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Discussion Starter #1
Been intentionally stayin away from this forum...but Hell, it's another rainy day :mrgreen:

Lots of folks have no clue about what gives a knife a level of utility that goes beyond excepted practice. The practical use for the blade gets somehow transcended. We all know the makers and the marks. We also know what brings the dollar value to the marketplace. These are the known names and makers. Yet, there are so many lesser known makers that turn out better products.

I'd love to see a thread dedicated to these folks. They may not own the Randall, Scagel, Loveless brands... ~ but all of those innovators have passed.

So who are the next generation to carry the tradition forward?


gz
 

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During the rainy days why dont you go out and make another knife.I liked that thread where you made one.I promise not to call it a work of art.
 

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Giz, For practicality and usefulness, I carry a 50 y.o. Sears Barlow pocket knife, that's been my side kick since I was about 9 or 10. It's not very flashy or expensive (Think I paid about $4 back in the late '50's.) . It is a quality 2 bladed knife, however. I use it all the time.....cleanning trout, cuttin' string, or opening letters.

I saw one like it in the Browning catalog, just last night. A lot of companies make this style pocket knife.......because it is so practical.
kfjdrfirii Bob
 

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Sorry if I screwed up your thread, Giz. I apparently misread your post. Nobodies' interested in a Sears Barlow, anyway! :roll:
I just "keyed in" on the word practical and usefulness of a knife.......which brings my humble Barlow to mind. tnbtlaa Bob
 

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Giz, Its been several years since I've been to the knife version of the ShotShow in Marrietta Ga. I do feel that soon we will see some new bladesmiths coming forward into the spotlight. I've lost track of names and such, but it seems bladesmithing in its original form is starting to make a big comeback. I've got thirty to forty cards from makers somewhere around here that smith their own blades, and most work their own grips. There are a few of those who have become semi-famous, but for the most part you can still get an honest peice of steel for a good price. One guy back in Georgia goes to the junkyards for axle springs to start his blades.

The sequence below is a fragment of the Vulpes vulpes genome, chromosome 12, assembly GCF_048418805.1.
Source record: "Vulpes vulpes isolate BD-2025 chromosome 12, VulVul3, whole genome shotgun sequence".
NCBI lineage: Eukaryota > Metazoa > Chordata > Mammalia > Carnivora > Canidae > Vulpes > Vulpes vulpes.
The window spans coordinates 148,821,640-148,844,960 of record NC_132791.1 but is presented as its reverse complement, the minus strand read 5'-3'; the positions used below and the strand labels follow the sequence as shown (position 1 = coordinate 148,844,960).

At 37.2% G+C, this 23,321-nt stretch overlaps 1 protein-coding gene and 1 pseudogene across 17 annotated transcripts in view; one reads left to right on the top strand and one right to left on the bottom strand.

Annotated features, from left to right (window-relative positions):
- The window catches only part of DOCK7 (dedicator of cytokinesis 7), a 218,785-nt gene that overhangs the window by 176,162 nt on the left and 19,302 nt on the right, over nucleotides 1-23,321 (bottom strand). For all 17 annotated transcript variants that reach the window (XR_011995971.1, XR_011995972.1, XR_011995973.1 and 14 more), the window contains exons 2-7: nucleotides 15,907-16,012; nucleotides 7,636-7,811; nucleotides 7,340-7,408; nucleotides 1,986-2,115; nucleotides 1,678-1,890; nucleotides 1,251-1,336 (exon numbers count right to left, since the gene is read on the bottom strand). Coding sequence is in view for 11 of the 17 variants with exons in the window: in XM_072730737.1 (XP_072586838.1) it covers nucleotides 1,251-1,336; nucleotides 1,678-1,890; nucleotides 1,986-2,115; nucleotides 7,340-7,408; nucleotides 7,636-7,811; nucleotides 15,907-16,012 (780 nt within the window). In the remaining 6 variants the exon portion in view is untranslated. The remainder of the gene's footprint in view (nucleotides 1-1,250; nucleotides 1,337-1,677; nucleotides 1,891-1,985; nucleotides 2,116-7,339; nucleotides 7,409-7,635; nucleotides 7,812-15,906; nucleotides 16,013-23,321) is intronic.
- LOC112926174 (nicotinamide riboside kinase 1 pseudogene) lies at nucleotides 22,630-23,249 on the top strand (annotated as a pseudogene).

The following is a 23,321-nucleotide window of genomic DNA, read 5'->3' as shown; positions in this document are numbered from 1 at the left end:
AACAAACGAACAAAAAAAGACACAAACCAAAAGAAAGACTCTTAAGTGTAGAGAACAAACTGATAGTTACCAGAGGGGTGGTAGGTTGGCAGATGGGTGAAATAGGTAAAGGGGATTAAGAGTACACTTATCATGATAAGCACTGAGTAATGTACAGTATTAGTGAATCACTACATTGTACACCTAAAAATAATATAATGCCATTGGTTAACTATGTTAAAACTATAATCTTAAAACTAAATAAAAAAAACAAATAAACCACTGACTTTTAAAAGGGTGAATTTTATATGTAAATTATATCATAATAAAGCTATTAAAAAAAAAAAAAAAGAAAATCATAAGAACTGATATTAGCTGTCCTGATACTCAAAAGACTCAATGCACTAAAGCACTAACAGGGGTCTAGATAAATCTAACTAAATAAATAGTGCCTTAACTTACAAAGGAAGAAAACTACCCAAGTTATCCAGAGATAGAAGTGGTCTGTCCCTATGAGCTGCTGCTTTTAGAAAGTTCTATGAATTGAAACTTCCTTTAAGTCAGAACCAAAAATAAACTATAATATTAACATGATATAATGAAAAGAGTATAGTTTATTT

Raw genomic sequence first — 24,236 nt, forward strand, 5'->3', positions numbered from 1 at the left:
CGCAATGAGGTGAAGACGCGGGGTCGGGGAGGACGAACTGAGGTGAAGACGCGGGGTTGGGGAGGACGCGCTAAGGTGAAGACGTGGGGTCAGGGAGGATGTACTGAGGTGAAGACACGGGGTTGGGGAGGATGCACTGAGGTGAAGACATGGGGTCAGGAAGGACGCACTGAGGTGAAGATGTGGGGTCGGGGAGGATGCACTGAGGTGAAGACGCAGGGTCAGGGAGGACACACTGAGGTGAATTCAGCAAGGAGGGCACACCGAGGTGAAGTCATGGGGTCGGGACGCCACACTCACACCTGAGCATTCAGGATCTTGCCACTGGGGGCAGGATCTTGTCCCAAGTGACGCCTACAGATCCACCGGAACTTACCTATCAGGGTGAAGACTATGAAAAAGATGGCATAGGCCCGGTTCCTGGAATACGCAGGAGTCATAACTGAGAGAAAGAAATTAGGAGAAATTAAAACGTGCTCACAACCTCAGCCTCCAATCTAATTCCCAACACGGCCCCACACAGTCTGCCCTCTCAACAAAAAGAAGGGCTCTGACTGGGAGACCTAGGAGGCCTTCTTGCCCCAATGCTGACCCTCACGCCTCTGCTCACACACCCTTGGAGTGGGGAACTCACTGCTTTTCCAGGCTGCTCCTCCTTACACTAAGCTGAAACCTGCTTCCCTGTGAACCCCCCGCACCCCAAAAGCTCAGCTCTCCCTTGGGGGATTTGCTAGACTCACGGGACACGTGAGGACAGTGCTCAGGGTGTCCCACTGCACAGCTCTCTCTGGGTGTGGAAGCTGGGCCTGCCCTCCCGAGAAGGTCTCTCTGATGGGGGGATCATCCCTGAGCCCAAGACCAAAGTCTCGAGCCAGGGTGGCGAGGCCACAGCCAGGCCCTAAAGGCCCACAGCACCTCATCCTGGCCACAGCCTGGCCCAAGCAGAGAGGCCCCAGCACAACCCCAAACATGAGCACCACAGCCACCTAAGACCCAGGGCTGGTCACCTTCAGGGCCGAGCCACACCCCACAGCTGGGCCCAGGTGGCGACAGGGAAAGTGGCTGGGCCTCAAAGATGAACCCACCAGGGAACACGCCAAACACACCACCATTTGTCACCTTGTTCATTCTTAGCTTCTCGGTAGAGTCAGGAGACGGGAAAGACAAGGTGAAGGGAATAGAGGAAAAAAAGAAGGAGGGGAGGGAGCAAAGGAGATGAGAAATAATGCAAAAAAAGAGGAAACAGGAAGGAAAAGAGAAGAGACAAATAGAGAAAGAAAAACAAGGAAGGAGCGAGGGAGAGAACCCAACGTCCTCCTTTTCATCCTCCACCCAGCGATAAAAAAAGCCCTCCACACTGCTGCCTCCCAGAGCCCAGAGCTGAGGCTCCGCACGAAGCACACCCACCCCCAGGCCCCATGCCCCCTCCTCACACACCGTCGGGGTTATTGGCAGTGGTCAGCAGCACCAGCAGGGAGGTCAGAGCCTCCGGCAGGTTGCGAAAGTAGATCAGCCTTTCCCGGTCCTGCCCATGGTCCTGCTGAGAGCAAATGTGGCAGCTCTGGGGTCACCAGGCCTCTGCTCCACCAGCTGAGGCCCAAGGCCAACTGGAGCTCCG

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Awhile back, you showed a photo of an Anger knife. I'd never heard of him, but thought his knife was tops in style and craftsmanship. Didn't you have him make you up a custom?

I thought Ralph Bone made a knife as fine as an early Randall, but discovered that he recently passed away - so some of his knives are now climbing to ridiculous prices. Sort of like paintings when the artist dies.... :|

Some elegant-but somewhat-unknown knives I've run across recently were made by Ruffin Johnson from Houston, Texas. Ditto that for McClung knives coming from somewhere in Oklahoma.

xtm
 
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Discussion Starter #7
Gustav Anger has evidently stopped making knives. Which is a crying shame. I think it is a combination of a artistic soul who wanted to turn out the very best...and his inability to market his product on his own.

I've now seen some others, none of which are for sale. I can understand why.. ;)



giz
 
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